At merkle we run reth in production. Syncing a new node takes a week on fast hardware:
Syncing this node took 7 days
This server has 128GB of RAM, fast NVMe disks and 1 Gbp/s bandwidth in a datacenter on the USA east coast. We have been looking for ways to speed up the process. Snapshots have been the most effective so far.
Generating a snapshot
We currently run 4 reth nodes in production. We use one of them to periodically generate a snapshot.
The process is simple. First we stop the node:
sudo systemctl stop reth
Then we compress the
mdbx.dat file (the reth database) located at
~/.local/share/reth/mainnet/db/ by default using
lz4 (best ratio for speed and compression), which takes about 1 hour on our hardware:
sudo tar --use-compress-program=lz4 -cvf /root/.local/share/reth/mainnet/db/reth.tar.lz4 /root/.local/share/reth/mainnet/db/mdbx.dat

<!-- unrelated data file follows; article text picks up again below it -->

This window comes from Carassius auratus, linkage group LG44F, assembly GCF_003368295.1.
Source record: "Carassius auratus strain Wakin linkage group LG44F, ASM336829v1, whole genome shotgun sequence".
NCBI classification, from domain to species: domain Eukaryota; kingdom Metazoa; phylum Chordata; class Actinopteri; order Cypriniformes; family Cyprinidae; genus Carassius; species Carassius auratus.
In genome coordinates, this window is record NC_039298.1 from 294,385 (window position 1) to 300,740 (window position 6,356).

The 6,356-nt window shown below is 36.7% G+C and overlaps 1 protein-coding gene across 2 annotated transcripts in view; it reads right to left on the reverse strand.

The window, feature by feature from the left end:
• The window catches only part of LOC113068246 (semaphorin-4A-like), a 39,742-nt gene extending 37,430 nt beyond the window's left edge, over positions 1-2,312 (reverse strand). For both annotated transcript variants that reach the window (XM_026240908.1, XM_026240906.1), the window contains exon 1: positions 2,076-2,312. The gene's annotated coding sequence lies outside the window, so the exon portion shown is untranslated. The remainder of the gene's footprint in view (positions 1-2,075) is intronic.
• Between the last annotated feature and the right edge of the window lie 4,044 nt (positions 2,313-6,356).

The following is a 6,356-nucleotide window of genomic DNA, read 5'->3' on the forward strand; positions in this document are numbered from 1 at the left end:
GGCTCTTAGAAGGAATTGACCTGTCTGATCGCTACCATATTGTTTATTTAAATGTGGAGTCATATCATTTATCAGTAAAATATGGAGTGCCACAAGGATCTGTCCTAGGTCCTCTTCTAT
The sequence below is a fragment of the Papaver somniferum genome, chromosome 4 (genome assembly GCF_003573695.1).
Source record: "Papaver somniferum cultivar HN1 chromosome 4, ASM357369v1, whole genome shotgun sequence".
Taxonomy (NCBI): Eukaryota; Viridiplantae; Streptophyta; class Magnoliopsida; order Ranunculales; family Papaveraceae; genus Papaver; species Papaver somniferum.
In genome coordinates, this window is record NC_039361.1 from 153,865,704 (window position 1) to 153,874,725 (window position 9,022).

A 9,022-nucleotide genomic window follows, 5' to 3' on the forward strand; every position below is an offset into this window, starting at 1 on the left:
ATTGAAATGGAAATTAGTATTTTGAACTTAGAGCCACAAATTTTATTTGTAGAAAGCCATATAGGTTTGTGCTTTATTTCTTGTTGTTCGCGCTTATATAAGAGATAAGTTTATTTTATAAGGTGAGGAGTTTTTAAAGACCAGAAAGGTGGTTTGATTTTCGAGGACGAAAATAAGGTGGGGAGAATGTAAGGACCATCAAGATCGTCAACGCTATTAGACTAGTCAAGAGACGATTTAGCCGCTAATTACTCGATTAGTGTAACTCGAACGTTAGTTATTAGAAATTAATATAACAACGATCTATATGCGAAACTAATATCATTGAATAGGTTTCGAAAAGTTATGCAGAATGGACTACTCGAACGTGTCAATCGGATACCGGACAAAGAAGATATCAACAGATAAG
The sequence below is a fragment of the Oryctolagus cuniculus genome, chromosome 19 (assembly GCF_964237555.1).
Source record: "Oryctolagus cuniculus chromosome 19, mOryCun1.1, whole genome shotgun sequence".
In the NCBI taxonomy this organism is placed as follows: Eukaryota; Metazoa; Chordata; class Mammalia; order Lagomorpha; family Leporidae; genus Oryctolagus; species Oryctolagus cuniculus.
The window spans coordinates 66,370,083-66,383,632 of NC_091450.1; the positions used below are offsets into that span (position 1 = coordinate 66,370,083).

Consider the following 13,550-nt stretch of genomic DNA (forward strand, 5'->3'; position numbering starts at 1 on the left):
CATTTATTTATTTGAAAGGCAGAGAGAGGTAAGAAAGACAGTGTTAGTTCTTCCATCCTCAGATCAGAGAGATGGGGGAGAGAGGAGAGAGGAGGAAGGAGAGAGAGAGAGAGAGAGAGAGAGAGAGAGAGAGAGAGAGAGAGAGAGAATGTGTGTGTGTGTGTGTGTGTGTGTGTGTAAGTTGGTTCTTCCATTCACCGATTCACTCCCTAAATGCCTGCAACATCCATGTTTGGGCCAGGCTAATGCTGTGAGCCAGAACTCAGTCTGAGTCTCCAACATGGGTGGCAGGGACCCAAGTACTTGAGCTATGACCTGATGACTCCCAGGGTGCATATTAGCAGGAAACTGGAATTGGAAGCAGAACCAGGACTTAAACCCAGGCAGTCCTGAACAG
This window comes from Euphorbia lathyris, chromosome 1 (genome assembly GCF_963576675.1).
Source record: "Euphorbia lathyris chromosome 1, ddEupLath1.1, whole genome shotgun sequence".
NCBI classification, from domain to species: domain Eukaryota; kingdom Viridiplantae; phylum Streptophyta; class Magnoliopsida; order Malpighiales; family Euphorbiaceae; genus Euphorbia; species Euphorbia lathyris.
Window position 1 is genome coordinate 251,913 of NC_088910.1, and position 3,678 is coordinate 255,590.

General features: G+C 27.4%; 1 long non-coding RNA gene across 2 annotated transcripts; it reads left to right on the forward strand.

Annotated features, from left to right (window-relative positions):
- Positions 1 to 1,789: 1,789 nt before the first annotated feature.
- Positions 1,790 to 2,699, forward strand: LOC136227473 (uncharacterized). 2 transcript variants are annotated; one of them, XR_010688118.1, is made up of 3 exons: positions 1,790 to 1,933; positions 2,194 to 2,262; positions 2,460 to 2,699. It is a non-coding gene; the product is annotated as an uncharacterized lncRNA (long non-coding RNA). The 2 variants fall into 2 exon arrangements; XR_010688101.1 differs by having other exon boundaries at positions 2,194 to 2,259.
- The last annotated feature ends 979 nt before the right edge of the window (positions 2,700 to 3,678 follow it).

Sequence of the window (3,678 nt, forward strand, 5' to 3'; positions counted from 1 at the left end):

Then, we upload the snapshot to a remote server, within our infrastructure with transfer speeds of 5 GB/s.
This setup allows us to sync a new node in less than four hours instead of 7+ days, speeding up the process 40x fold.
We've been looking for ways to share our snapshots with the community. We have looked at multiple options and finally settled on CloudFlare R2 for their unlimited egress.
As of today, in addition to our private snapshots, we are also sharing public snapshots. You can find them at snapshots.merkle.io. New snapshots are uploaded every Monday and Thursday.
In order to offer snapshots for free to everyone, we had to compromise on download speed (only ~100-300MB/s with R2). However, we can set you up with faster snapshots if you need them. If you're interested, please reach out to us at firstname.lastname@example.org.
Note: If you don't want to run reth in production, use our public unlimited RPC eth.merkle.io instead.